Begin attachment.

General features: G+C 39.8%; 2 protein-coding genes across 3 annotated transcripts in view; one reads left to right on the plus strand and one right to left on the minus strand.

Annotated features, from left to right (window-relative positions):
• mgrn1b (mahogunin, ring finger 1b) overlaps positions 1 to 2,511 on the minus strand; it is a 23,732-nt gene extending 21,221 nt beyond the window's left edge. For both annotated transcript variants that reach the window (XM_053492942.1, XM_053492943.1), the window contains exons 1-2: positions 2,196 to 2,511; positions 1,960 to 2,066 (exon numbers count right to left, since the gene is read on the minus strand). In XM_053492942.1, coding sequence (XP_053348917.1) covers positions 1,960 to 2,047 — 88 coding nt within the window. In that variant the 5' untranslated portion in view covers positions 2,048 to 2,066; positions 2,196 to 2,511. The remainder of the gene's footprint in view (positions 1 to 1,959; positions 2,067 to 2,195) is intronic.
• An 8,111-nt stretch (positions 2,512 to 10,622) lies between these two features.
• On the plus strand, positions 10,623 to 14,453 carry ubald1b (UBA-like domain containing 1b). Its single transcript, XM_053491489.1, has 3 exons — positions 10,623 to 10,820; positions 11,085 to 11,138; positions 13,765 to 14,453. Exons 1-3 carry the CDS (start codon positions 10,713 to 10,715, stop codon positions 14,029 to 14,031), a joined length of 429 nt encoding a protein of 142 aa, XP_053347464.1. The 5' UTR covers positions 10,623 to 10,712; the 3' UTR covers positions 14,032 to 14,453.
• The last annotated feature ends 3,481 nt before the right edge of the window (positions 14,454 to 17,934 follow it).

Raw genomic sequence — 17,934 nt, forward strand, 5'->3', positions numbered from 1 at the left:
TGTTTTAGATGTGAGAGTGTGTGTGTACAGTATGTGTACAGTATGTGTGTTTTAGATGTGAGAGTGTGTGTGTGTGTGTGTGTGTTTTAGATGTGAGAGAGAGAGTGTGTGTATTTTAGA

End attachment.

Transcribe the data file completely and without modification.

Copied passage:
General features: G+C 39.8%; 2 protein-coding genes across 3 annotated transcripts in view; one reads left to right on the plus strand and one right to left on the minus strand.

Annotated features, from left to right (window-relative positions):
• mgrn1b (mahogunin, ring finger 1b) overlaps positions 1 to 2,511 on the minus strand; it is a 23,732-nt gene extending 21,221 nt beyond the window's left edge. For both annotated transcript variants that reach the window (XM_053492942.1, XM_053492943.1), the window contains exons 1-2: positions 2,196 to 2,511; positions 1,960 to 2,066 (exon numbers count right to left, since the gene is read on the minus strand). In XM_053492942.1, coding sequence (XP_053348917.1) covers positions 1,960 to 2,047 — 88 coding nt within the window. In that variant the 5' untranslated portion in view covers positions 2,048 to 2,066; positions 2,196 to 2,511. The remainder of the gene's footprint in view (positions 1 to 1,959; positions 2,067 to 2,195) is intronic.
• An 8,111-nt stretch (positions 2,512 to 10,622) lies between these two features.
• On the plus strand, positions 10,623 to 14,453 carry ubald1b (UBA-like domain containing 1b). Its single transcript, XM_053491489.1, has 3 exons — positions 10,623 to 10,820; positions 11,085 to 11,138; positions 13,765 to 14,453. Exons 1-3 carry the CDS (start codon positions 10,713 to 10,715, stop codon positions 14,029 to 14,031), a joined length of 429 nt encoding a protein of 142 aa, XP_053347464.1. The 5' UTR covers positions 10,623 to 10,712; the 3' UTR covers positions 14,032 to 14,453.
• The last annotated feature ends 3,481 nt before the right edge of the window (positions 14,454 to 17,934 follow it).

Raw genomic sequence — 17,934 nt, forward strand, 5'->3', positions numbered from 1 at the left:
TGTTTTAGATGTGAGAGTGTGTGTGTACAGTATGTGTACAGTATGTGTGTTTTAGATGTGAGAGTGTGTGTGTGTGTGTGTGTGTTTTAGATGTGAGAGAGAGAGTGTGTGTATTTTAGA